Logic: A Very Short IntroductionLogic is often perceived as having little to do with the rest of philosophy, and even less to do with real life. In this lively and accessible introduction, Graham Priest shows how wrong this conception is. He explores the philosophical roots of the subject, explaining how modern formal logic deals with issues ranging from the existence of God and the reality of time to paradoxes of probability and decision theory. Along the way, the basics of formal logic are explained in simple, nontechnical terms, showing that logic is a powerful and exciting part of modern philosophy. ABOUT THE SERIES: The Very Short Introductions series from Oxford University Press contains hundreds of titles in almost every subject area. These pocketsized books are the perfect way to get ahead in a new subject quickly. Our expert authors combine facts, analysis, perspective, new ideas, and enthusiasm to make interesting and challenging topics highly readable. 
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Review: Logic: A Very Short Introduction (Very Short Introductions #29)
User Review  Jim  GoodreadsThe author says, toward the end of the book, that Logicians, like Mathematicians, write primarily for each other, rather than for the general public. Yet, says he, I gave it a shot. I thought the book ... Read full review
Review: Logic: A Very Short Introduction (Very Short Introductions #29)
User Review  Daniel Wright  GoodreadsA difficult introduction to a difficult subject, one that calls to be reread. The constant sideswipes at arguments for the existence of God were rather irritating, even when they were moreorless wellaimed sideswipes. The author seems to have a bit of a chip on his shoulder about the subject. Read full review
Contents
Validity What Follows from What?  1 
Truth Functions Or Not?  7 
Names and Quantifiers Is Nothing Something?  17 
Descriptions and Existence Did the Greeks Worship Zeus?  24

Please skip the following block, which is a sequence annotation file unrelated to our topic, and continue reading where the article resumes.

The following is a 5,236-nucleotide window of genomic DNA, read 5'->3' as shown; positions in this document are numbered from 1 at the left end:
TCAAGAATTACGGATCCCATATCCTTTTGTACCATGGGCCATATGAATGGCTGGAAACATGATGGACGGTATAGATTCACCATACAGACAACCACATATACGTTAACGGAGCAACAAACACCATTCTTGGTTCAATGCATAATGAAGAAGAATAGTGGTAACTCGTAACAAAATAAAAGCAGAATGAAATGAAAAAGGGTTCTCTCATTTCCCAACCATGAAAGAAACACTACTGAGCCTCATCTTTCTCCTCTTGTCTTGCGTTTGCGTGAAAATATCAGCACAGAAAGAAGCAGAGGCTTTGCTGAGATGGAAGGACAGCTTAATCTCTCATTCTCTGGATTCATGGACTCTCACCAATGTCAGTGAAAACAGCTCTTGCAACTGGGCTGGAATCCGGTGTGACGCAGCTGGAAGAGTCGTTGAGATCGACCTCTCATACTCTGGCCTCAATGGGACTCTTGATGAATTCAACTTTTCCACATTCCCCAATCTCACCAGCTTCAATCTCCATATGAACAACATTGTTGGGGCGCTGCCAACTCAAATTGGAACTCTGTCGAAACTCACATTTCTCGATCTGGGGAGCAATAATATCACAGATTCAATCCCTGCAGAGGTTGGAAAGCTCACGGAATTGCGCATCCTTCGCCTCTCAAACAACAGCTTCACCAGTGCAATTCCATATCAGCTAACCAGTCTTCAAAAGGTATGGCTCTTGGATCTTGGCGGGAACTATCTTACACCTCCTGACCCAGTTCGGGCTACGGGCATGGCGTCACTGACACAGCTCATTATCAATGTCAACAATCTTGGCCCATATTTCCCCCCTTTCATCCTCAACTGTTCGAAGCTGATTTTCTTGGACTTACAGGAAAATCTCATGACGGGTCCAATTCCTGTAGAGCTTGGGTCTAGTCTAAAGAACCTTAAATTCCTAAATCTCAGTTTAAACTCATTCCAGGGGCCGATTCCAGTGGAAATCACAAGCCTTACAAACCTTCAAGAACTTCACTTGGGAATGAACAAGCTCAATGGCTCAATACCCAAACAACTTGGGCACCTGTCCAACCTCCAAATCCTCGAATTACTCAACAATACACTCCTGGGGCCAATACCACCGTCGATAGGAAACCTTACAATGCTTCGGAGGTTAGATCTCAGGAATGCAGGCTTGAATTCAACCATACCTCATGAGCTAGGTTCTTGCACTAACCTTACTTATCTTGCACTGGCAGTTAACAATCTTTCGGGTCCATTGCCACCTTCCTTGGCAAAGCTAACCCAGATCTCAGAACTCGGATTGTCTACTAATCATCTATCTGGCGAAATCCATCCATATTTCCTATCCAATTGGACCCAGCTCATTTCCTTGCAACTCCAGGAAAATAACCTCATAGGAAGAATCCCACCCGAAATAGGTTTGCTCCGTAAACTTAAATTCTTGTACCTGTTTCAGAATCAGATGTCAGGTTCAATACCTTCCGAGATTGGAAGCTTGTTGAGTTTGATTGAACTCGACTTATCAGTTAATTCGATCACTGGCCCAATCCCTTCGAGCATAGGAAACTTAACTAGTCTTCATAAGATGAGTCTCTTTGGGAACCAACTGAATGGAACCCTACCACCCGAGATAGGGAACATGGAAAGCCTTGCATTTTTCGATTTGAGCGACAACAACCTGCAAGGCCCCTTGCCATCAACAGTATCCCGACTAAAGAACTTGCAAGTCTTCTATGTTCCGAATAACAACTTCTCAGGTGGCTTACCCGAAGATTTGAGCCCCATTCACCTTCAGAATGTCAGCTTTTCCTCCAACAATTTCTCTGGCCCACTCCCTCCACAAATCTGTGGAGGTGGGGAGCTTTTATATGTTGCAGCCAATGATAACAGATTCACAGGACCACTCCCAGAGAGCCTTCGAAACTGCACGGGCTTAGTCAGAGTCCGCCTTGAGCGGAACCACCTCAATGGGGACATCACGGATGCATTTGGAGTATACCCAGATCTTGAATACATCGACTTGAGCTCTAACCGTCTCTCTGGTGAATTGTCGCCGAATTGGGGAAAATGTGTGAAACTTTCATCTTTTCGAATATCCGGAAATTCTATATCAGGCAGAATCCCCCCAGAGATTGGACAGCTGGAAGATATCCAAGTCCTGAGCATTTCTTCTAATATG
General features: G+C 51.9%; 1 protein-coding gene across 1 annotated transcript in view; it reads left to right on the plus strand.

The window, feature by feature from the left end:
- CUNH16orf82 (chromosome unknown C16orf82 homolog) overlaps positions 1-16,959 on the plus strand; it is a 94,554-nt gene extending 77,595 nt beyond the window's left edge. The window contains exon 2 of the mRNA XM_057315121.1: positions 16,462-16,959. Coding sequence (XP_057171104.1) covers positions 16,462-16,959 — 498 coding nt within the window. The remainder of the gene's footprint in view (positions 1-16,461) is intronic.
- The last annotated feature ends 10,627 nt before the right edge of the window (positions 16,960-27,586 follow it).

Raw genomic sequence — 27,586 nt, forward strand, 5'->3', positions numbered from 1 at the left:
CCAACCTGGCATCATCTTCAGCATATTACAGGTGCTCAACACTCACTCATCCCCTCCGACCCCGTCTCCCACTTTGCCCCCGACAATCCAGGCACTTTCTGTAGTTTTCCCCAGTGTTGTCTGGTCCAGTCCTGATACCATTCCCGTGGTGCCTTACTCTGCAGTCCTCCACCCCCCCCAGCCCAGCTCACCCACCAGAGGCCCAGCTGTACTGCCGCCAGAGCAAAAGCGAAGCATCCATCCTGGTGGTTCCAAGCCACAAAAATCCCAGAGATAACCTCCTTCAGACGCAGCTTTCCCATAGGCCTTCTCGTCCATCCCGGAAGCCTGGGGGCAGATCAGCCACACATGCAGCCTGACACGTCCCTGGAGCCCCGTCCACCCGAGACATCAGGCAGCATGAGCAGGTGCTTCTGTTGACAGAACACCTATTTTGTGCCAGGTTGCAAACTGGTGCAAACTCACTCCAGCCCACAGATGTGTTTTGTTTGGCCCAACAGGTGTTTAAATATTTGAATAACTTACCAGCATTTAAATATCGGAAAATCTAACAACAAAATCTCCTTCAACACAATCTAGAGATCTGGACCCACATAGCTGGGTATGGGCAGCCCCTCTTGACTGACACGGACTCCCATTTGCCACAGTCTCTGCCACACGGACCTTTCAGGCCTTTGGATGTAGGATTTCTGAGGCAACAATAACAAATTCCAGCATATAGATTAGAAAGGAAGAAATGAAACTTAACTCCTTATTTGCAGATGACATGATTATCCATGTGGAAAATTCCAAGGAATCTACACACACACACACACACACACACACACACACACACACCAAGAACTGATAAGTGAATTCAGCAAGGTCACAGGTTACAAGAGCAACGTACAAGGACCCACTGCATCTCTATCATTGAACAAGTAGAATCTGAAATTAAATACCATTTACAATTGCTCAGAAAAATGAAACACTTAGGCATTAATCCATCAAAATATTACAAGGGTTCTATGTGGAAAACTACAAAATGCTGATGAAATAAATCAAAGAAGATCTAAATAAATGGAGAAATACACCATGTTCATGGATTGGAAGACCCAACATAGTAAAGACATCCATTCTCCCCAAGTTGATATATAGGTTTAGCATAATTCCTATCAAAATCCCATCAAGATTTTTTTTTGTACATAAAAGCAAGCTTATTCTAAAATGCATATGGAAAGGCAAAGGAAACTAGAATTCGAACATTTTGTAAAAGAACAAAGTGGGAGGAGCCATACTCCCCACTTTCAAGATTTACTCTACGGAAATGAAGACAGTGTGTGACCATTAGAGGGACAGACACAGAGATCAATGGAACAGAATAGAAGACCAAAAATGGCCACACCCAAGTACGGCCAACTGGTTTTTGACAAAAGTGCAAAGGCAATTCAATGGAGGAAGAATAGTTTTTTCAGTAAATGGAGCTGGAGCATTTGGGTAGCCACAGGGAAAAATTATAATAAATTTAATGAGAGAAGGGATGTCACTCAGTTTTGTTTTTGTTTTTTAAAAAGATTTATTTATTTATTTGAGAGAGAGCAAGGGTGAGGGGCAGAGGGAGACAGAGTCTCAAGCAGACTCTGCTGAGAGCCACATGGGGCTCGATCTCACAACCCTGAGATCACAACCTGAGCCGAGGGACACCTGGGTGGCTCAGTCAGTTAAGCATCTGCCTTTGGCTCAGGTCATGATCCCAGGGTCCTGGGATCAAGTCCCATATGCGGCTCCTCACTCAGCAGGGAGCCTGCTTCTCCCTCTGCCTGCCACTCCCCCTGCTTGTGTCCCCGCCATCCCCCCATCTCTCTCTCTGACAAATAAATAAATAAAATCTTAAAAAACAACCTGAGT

SelfReference What is this Chapter About?  31 
Necessity and Possibility What Will be Must be?  38 
Conditionals Whats in an If?  47 
The Future and the Past Is Time Real?  55 
Probability The Strange Case of the Missing Reference Class  78 
Inverse Probability You cant be Indifferent About it  86 
Great Expectations  94 
A Little History and Some Further Reading  102 
Glossary  111 
Problems  117 
121  
123  
Identity and Change Is Anything Ever the Same?  63 
Vagueness How do you Stop Sliding down a Slippery Slope?  70 
Index of Names  127 
Common terms and phrases
amoeba Argument to Design Aristotle Aristotle's argument bike compound tenses conclusion conditional probability conjunction consider cosmos deductively valid disjunction evaluate its validity everything example existence F F F fact following inference Frege given Graham Priest grammatical Hence Holmes identity inference is valid intuitions invalid inverse probabilities Jack John kind last chapter Leibniz Leibniz's Law Let us write liar paradox logicians Logicians call Main Ideas McTaggart McTaggart's argument modal operators modern logic modus ponens negation number of days Pascal's Wager person who won philosopher pigs can fly possible situations associated pr(b pr(o pr(w predicate premisses are true Principle of Indifference problem Queen is rich rain reason reference class relevant sentences selfreference Short Introduction simple someone sorites sorites paradox suppose Symbolize the following tense operators theory things true or false truth functions truth table truth value value F whole sentences won the race